Iran announced on July 1 that it had crossed the threshold of a three-hundred-kilogram stockpile of low enriched uranium that it is allowed under the terms of the Joint Comprehensive Plan of Action (JCPOA), and the International Atomic Energy Agency confirmed later in the afternoon that this was indeed the situation.
While the reason that Iran is lashing out has to do with the fact that it is suffering the effects of the sanctions that the United States has put in place as part of its “maximum pressure” campaign, Iran’s message in the nuclear realm is directed primarily to the Europeans. In line with its long-time tactic of “divide and conquer” with regard to the Americans and Europeans, Iran wants to get the Europeans to blame the United States for Iran’s provocations (accepting that Iran “had no choice but to lash out”). It wants to finally secure a financial mechanism that will circumvent U.S. sanctions, and allow economic deals to flourish between Iran and European companies.
In contrast to those who say that current tensions with Iran are rooted in the fact that the United States exited the nuclear deal last year, the reality is that the problems are grounded in the flawed provisions of the JCPOA itself. The inability to fix the deal in early 2018 was the background to Trump’s decision to leave the JCPOA. Indeed, Iran’s very ability to provoke regarding uranium enrichment is a direct result of one of the major flaws in the JCPOA. The nuclear deal allowed Iran to continue to enrich and work on an entire line of advanced centrifuges that would spin many times faster than those currently in use. As such, rather than strengthening the message that uranium enrichment is unacceptable for a state with a record of lying and cheating in the nuclear realm, the deal unwisely granted legitimacy to Iran’s uranium enrichment program. And so today Iran can turn up enrichment—by either increasing its stockpile or the level of enrichment—at will.
While Iran has been signaling through its behavior over the past year that it does not want to leave the JCPOA—because any other option will be worse from its point of view—the regime has limited options for communicating its distress. Rather than returning to the table, it is currently pursuing two pressure tracks of its own. It is committing direct provocations against American interests in the Gulf and it has been threatening to gradually end its commitments according to the JCPOA. On both fronts the regime has so far been treading carefully. In the Gulf region it risks a U.S. military response, especially if it kills U.S. servicemen; in the nuclear realm, the Europeans could return to the sanctions route in light of Iran’s breaches.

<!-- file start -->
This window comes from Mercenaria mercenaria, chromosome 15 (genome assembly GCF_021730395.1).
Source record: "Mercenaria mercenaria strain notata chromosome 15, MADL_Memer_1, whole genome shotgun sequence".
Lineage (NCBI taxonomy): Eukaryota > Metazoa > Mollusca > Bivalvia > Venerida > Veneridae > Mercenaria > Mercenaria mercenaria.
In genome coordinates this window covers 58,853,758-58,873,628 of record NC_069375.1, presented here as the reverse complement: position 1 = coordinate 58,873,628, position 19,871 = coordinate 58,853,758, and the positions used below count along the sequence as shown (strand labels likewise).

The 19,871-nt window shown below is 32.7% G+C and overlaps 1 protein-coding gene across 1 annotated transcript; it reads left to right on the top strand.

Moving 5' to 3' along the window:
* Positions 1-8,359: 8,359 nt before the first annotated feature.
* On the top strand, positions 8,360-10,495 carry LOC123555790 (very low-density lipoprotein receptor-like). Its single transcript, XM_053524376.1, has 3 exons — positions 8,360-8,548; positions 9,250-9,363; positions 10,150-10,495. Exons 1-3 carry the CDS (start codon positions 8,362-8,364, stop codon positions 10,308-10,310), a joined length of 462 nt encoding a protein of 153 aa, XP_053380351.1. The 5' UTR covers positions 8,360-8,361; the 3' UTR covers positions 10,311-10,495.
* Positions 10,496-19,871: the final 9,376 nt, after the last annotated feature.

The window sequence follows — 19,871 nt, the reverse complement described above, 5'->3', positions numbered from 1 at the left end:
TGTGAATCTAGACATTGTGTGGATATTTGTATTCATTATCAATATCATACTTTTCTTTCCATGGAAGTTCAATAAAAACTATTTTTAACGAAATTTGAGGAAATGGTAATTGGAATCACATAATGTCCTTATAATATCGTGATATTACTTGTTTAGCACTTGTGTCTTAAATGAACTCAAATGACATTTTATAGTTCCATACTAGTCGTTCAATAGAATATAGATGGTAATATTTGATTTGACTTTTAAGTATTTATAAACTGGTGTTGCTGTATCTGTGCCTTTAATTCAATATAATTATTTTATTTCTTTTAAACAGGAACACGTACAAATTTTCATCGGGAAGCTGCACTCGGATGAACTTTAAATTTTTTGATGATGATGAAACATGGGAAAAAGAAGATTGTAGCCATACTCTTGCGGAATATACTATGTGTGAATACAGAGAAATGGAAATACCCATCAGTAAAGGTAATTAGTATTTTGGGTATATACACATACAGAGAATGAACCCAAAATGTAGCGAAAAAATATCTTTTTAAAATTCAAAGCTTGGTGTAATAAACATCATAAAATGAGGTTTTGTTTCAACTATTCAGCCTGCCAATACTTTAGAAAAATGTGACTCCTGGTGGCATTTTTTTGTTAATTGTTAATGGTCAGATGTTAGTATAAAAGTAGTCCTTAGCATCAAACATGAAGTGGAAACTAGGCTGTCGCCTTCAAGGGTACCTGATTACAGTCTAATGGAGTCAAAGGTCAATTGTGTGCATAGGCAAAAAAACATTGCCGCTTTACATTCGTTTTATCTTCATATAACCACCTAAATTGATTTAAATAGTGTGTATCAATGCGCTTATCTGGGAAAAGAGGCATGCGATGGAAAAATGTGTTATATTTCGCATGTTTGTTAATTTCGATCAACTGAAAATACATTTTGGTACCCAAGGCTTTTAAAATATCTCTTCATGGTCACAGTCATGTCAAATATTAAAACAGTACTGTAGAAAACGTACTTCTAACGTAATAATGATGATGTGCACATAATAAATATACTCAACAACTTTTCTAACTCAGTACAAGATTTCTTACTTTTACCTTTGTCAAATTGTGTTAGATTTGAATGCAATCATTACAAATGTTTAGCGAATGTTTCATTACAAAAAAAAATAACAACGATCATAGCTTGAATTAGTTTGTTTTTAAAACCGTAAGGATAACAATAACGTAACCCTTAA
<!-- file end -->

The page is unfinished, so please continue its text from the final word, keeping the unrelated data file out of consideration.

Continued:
So far, the Europeans have not reacted strongly to Iran crossing the uranium enrichment threshold and are treating the current violation as a minor infraction. For the Europeans to continue to attempt to relieve pressure on Iran by circumventing U.S. sanctions would be a grave mistake at this point, and counterproductive to the strategy that the United States is pursuing: maximum pressure on Iran so that it will come back to the table for a better deal. And no strategy has a better chance of achieving that goal than pressure.
Indeed, the onus is currently on the Europeans to stand firmly behind their commitment to nuclear nonproliferation and to send a much stronger political message of unity with the United States as far as the unacceptability of Iran violating its JCPOA commitments, even if deemed minor. Iran cannot be allowed to hold international actors hostage, and to be the one calling the shots. If Iran senses that it is up against a firm bloc, then it will be more likely to be wary of taking further steps. For its part, the United States should bolster its deterrent stance in the Gulf, but on the nuclear front its current options are limited as the president has made his position clear that Iran is playing with fire, and sanctions are being ratcheted up in any case.
If the Europeans need a reminder about the nature of the Iranian regime, then they got it yesterday when the Iranians announced that Iran can destroy Israel in half an hour if it is attacked by the United States. A regime that makes such threats must be tightly held in check, and it certainly cannot be allowed to cross the nuclear threshold.
Emily Landau is a senior research fellow at the Institute for National Security Studies (INSS) and head of its Arms Control and Regional Security Program.